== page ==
Who are their most devoted fans?

    JB: ‘There’s a fan club called "The Mod Wolves" [based on characters from series one].’NF: ‘They’ve all got badges with “Mod Wolves” on them.’

    And what about the weirdest fan videos?

    NF: ‘There’s a video there of me and my girlfriend called “Noel and Dee Forever”, with all these photos of us together. It would have taken someone hours and hours.’JB: ‘I don’t go anywhere near them.’NF: ‘It’s a little creepy at times.’

    Do they send you things?

    NF: ‘Yeah, I get clothes. You got a hamper.’JB: ‘I got a hamper. Full of massage balms and things like that. We also get cookies. I don’t eat any of them. Not really a good idea to eat things fans have made because you don’t know what state of mind they were in when they made them.’ NF: ‘I get hats. It’s sweet. Our fans are often quite young, so it’s what they can afford.’JB: ‘The nicest things are the drawings or paintings. We put them up in the dressing room. Especially stuff that the little kids have done.’NF: ‘I have this mad one with lots of glitter that a little girl did. I love it.’

    What is it about The Boosh that makes it so popular with children as well as adults?

    JB: ‘It’s childlike. They see us and think: “They’re grown-up men and they’re acting younger than me, and I’m four!” Maybe that’s appealing to a child, being shown that you don’t have to grow up.’NF: ‘Yeah. And we’ve got a talking gorilla, a wizard who flies around, monsters and baddies. Kids love that. I used to love “Monkey Magic” when I was a kid. I was obsessed with it. Kids pick out the magical stuff.’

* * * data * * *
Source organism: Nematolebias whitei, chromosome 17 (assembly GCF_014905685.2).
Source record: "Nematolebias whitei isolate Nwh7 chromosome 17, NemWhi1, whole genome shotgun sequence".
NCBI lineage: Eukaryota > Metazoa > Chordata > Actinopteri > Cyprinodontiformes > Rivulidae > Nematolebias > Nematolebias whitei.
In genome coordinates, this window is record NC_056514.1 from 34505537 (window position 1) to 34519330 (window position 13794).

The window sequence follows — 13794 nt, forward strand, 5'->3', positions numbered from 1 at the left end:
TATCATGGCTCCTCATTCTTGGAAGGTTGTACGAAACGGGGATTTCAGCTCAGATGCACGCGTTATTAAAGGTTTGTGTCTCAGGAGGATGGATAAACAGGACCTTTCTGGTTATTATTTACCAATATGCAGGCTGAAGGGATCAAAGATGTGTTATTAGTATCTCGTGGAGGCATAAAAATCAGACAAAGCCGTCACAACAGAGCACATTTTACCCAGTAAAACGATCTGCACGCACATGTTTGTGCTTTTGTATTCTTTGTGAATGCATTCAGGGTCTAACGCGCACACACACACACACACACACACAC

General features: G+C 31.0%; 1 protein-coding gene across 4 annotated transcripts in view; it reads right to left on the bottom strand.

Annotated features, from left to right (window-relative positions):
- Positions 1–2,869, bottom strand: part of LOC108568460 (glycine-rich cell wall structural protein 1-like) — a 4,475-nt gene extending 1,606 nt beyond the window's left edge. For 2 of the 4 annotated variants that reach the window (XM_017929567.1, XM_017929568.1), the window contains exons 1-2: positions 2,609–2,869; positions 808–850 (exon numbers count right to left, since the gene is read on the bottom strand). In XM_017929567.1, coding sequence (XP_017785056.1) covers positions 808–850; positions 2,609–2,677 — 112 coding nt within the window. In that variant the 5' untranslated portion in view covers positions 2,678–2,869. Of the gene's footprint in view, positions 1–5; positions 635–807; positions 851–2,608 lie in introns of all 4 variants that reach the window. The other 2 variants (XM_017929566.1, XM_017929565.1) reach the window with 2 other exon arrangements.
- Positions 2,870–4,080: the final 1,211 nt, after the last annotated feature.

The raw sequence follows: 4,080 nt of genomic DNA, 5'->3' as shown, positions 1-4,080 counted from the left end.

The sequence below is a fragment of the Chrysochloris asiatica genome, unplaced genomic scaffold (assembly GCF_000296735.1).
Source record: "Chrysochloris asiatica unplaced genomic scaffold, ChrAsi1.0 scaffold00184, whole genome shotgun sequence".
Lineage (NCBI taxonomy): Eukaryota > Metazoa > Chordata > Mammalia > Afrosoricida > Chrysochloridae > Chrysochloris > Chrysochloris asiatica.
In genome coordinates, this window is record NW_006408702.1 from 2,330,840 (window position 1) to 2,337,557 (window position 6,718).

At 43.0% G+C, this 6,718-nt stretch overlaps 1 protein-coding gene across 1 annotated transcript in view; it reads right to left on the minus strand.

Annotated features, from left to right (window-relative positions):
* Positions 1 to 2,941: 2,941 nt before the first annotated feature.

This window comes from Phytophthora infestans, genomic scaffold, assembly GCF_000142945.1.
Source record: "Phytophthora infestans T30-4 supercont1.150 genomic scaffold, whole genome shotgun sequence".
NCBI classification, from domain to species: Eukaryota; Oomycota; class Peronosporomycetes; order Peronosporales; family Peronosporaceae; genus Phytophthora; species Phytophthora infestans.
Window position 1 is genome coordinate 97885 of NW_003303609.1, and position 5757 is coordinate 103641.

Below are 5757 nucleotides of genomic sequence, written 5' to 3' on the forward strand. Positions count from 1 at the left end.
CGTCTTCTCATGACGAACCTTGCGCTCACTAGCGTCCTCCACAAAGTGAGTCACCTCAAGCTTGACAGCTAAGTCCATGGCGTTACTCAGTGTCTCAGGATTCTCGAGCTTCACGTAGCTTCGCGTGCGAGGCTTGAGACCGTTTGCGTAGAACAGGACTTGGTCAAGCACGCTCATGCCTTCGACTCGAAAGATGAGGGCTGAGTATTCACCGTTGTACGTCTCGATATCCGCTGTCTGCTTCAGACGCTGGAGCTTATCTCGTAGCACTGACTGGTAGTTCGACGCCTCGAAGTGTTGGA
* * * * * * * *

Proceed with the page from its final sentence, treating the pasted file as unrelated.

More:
What’s next for The Mighty Boosh?

    NF: ‘The film. Albums. We have ideas.’JB: ‘We’ll do an album; we just need to decide in what way. We’re learning in a slow way. We didn’t do any seminars on how all this works.’NF: ‘We’ve worked really, really hard on everything we’ve done. We didn’t cut any corners. We did three Edinburghs, then a radio show, then three TV series and two big live tours. And it’s me and Julian who wrote all of it.’JB: ‘It would be nice to have a bigger canvas to do things on, though. Our stories are pretty epic and getting them into half an hour is becoming increasingly tricky. Whatever we do next will be what most excites us. That’s the most important bit: we still get excited.’

    Take a look at our backstage with The Boosh photo gallery

    Read Time Out's interview with The Mighty Boosh from March 2006

    Win copies of 'The Mighty Book of Boosh'

    The Mighty Boosh play Wembley Arena on December 12, 15, and the O2 Arena on December 17, 18.